Specimens are essential for taxonomic work and provide valuable verification for distributions based on other types of observations. But, we recognize that to serve a broad range of purposes in taxonomy, biogeography, and conservation biology we must provide access to data of many kinds, supplying users with the information they need to evaluate the various quality attributes that determine suitability of particular data for particular applications.


Appendix V

How We Get Data:
Data Holdings

At the beginning of the project period, the Calflora system included 43, 468 occurrence observations of exotic species, on the whole far fewer per species than for natives. Work under this contract was intended to improve representation of invasives and other exotics in our system by identifying new data sources and assisting their owners in preparing datasets for inclusion in Calflora. An additional work plan objective in this area was to seek nomenclature data on exotic species recently discovered in California and additional synonyms for taxa previously known.

For this project, we made contact with the major land management agencies and the agencies and organizations involved in weed research or control in California. We conducted interviews to discover extent and nature of weed photo and data holdings, and made informational presentations to publicize our project and solicit additional leads on data sources. We have now established data exchange relationships with six major institutional entities that are likely to be producing weed information in the future , and have brought most of the major existing weed datasets into our data acquisition stream. We added 53,321 occurrence records for exotic and invasive species, obtained nomenclature data on all exotic taxa now known to be naturalized in California, and expanded our historical nomenclature data.

While bringing existing datasets into Calflora is important, we count our major achievements in terms of new relationships formed that will produce data over years to come and that will bring new participants into a circle of open data exchange. Searches conducted under this project confirm that this view is particularly apt for weed data: weed occurrence data resources are, on the whole, not well developed at present. In the past, weed-related efforts have generally been focused on direct control activities rather than surveys and monitoring, the later being the primary sour ce of occurrence data. New weed control funding initiatives and awareness of the need for strategic allocation of effort holds promise for increased data gathering in the next few years. Most of the new weed data we added during the contract period came to us from general floristic datasets, not weed-focused sources.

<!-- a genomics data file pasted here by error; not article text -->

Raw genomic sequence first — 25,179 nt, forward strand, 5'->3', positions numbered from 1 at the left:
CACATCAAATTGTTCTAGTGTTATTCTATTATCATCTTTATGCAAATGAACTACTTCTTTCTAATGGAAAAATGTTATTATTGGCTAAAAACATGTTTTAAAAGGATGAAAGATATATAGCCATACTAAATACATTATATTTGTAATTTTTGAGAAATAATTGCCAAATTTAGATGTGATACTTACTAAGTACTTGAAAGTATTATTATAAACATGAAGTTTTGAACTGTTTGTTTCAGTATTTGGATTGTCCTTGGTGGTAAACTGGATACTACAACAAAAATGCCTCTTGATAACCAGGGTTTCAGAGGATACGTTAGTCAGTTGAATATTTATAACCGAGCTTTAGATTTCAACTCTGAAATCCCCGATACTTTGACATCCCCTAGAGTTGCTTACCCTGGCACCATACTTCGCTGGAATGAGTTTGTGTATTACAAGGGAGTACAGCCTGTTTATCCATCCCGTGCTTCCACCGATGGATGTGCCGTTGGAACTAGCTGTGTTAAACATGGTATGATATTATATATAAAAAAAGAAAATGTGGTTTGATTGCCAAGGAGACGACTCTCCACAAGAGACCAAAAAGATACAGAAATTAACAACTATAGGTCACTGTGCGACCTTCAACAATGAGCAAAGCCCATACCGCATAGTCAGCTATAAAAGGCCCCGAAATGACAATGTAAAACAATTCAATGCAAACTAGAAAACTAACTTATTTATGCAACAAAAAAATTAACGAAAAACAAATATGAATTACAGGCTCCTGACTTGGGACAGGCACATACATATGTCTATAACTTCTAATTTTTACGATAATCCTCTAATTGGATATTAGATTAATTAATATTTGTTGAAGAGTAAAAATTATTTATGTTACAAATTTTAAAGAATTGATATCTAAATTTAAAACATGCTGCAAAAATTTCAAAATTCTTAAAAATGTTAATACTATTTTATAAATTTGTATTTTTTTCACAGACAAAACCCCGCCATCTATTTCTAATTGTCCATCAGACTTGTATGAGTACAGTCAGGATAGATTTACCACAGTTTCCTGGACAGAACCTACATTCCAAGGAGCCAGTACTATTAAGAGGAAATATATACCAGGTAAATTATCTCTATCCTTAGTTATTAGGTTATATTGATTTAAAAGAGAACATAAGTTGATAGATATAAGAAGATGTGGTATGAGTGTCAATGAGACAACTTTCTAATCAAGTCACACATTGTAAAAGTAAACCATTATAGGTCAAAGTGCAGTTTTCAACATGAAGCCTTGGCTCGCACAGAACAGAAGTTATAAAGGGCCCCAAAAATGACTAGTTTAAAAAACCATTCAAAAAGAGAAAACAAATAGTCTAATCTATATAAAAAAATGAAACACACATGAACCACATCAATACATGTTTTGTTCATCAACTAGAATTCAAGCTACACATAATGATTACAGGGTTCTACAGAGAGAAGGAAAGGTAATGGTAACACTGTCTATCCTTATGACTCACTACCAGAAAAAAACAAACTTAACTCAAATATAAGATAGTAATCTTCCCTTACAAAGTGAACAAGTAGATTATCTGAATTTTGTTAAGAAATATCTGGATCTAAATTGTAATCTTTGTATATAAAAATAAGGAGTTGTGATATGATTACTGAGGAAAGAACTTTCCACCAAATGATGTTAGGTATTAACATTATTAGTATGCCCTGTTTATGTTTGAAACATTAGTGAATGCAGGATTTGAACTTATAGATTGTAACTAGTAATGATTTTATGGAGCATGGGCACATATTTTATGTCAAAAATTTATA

Data Acquisition Steps
    1.Identify potential contributor
    2.Develop mutual understanding of data-related activities, motivations, and institutional constraints; identify or develop specific mutual objectives
    3.Acquire sample data set, and show contributor how their data would be prepared for and presented in the Calflora system
    4.Answer contributors questions about policy and technical matters, help contributor become comfortable with open data sharing concept
    5.Wait for contributor to consult with other concerned parties
    6.Develop data sharing agreement
    7.Acquire full dataset, prepare and document, show results to contributor
    8.Get contributors go-ahead to incorporate prepared dataset into online system

Appendix VI

Observations on Interagency Data Sharing

from: July 2000. Calflora: A test of NBII Biological Occurrences Data Management Strategies. Final Report to the National Biological Information Infrastructure Program. Ann Dennis, Ph.D. and Tony Morosco, The Calflora Database.

Calflora has now been serving as the web clearinghouse for California vascular plant information for a number of years. From a single online entry point, it provides simultaneous access to plant occurrence data holding s of many public agencies, academic institutions, and private contributors-holdings that span almost 150 years of plant observations. Users' queries search a library of occurrence datasets and return complete sets of relevant records in spite of disparities in structure, formats, and nomenclatural usage among the original datasets. System function rests on uniformly structured metadata and nomenclatural synonymy tables. With this emphasis on metadata and synonymy, Calflora is, in effect, a regional-scale test of the overarching NBII concept.